grep filters to block open relay

Stephen Swaney steve.swaney at
Fri Mar 24 02:27:52 GMT 2006

> -----Original Message-----
> From: mailscanner-bounces at [mailto:mailscanner-
> bounces at] On Behalf Of Kai Schaetzl
> Sent: Thursday, March 23, 2006 7:31 PM
> To: mailscanner at
> Subject: Re: grep filters to block open relay
> Hermit921 wrote on Thu, 23 Mar 2006 14:28:23 -0800:
> > They can't or won't configure Exchange to accept mail only if the
> > recipient address is valid
> AFAIK, Exchange *can* be configured to not be an open relay.
> > at
> The relay tests don't work this way. They will try to send email with some
> tricks to addresses that are not on your machine. This includes tricks
> like the above. But accepting and dropping such a mail will possibly not
> get you on such a list. Only if that mail is received in their spamtrap
> then you qualify as an open relay, just accepting and not forwarding it is
> fine.
> Kai

Actually Exchange before Exchange 2003 cannot be configured to reject email
for unknown users :(

The default install of Exchange 2003 also accepts email for unknown users
and then sends a:

"Sorry, I'm so brain dead that I'll accept email for any address at this
domain but the user you tried to send email to, Viagra at,
doesn't have an account on this server so I'm sending you this useless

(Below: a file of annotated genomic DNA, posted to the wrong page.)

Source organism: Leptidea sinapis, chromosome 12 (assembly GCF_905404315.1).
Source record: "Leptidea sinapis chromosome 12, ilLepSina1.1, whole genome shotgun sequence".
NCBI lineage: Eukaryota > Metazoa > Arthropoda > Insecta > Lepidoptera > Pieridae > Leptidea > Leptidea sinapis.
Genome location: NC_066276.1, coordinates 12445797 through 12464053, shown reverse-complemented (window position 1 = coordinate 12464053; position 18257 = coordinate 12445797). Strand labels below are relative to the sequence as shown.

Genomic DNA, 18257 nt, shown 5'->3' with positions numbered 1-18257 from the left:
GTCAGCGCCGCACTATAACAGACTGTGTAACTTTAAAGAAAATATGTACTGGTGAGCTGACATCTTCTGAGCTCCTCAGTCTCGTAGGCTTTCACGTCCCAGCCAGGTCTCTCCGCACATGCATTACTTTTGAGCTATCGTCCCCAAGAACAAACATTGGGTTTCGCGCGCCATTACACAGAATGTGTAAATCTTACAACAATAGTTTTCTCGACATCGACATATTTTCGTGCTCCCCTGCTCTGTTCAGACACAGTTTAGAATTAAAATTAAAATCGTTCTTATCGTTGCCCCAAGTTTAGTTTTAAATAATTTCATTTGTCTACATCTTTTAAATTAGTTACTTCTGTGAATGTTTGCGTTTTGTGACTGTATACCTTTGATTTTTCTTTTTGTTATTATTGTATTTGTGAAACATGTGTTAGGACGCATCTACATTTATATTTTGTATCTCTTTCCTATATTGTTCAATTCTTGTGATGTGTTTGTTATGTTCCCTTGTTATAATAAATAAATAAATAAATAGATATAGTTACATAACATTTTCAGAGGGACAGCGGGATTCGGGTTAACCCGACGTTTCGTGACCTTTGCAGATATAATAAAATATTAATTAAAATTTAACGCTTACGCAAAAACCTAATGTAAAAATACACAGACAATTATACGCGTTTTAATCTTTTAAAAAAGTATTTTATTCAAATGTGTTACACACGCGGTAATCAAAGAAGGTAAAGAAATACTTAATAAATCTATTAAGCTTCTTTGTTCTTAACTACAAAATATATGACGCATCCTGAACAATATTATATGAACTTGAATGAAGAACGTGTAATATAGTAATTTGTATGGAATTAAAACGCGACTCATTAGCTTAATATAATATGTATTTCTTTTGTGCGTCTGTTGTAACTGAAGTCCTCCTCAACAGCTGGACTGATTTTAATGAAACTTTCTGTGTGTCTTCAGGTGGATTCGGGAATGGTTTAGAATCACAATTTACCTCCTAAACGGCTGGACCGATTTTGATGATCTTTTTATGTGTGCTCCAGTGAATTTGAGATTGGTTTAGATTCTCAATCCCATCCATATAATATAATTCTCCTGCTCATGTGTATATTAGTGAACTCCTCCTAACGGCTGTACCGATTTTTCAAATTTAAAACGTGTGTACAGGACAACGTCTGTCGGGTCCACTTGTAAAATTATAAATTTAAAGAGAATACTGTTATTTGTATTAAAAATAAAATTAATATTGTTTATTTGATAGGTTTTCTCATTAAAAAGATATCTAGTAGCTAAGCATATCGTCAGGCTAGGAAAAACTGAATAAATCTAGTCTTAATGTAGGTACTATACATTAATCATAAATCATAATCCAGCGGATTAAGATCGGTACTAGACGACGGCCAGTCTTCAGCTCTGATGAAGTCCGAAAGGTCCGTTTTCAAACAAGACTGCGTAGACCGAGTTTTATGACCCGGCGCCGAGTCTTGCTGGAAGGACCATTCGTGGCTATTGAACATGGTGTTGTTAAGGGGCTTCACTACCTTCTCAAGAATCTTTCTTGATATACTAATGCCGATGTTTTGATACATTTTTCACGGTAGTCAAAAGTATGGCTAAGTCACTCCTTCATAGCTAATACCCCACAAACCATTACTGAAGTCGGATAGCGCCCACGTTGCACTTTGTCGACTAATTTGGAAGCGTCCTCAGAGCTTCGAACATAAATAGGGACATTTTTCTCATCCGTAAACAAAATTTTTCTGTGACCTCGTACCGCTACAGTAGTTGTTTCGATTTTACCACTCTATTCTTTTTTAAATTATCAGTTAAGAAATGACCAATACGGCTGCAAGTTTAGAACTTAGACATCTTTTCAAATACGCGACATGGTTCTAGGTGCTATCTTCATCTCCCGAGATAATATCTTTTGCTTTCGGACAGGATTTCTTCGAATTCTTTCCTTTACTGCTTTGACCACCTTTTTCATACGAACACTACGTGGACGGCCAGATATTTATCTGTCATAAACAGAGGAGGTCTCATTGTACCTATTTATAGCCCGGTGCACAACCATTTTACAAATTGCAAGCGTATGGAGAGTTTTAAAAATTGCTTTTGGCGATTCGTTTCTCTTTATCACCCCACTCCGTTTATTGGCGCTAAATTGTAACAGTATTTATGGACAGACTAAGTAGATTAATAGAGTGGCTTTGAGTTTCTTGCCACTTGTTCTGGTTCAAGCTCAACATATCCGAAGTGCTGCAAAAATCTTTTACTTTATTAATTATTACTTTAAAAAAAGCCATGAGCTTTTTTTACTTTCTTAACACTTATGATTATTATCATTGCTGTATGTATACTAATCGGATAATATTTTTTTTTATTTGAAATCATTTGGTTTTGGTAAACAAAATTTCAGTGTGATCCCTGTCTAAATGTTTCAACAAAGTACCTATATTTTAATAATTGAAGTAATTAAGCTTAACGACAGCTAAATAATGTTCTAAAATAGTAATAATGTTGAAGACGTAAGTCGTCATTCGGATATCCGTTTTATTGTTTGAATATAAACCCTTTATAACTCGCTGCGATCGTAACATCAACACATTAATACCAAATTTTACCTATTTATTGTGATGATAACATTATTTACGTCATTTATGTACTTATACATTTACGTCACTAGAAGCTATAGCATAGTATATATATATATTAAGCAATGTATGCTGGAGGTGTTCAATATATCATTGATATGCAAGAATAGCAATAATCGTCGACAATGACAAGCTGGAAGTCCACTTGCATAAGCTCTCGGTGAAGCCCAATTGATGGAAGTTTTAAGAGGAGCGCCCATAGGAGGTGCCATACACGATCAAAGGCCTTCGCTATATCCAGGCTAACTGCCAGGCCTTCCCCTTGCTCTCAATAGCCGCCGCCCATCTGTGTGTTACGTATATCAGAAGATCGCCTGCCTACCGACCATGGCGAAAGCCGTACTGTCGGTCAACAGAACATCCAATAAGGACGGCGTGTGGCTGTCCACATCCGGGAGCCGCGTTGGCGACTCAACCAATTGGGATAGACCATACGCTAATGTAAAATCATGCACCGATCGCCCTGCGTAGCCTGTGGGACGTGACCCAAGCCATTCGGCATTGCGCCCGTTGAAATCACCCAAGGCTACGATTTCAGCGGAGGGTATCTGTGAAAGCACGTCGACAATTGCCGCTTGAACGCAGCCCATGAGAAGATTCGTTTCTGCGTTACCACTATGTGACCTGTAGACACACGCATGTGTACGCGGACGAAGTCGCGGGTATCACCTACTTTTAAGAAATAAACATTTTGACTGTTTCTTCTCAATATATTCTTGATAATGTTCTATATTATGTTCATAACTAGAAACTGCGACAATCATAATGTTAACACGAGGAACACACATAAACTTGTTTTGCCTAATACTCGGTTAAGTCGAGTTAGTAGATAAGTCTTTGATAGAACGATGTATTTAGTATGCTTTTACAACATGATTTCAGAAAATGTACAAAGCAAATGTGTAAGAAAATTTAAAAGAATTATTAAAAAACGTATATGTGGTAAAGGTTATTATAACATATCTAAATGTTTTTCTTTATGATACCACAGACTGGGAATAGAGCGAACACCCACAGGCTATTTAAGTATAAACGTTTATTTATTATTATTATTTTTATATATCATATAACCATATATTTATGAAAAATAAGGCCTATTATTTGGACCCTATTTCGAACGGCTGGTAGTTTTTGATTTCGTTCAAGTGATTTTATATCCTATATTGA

message that will sit in my outbound queue for 5 days wasting my resources,
because the address I'm trying to send to is bogus and won't accept the

Message back to the sender of the dictionary attack. It's not even easy to
find out how to configure Exchange 2003 to correctly reject email for
unknown users. That why we put "Milter-ahead and Exchange settings" on our
web site:

I'm not a Microsoft Exchange hater. A lot of companies use it for the very
good reason it does a lot of things very well; if you have the money and
resources to run it. The last firm I consulted for had +100 Exchange servers
and an entire 22,000 sq. ft. floor of MS Exchange administrators.

But I would never connect an Exchange server directly to the Internet. I
came to start FSL after many years of consulting with large Wall Street
Investment houses and I can assure you that:

1. Most Wall Street firms use Exchange
2. None of their Exchange servers are directly connected to the Internet
3. They all behind Unix/Linux gateways

There is a reason for this. These firms have a lot of money to protect and
most of their administrators are pretty good, pretty smart people :)

<End rant>



Stephen Swaney
Fort Systems Ltd.
stephen.swaney at

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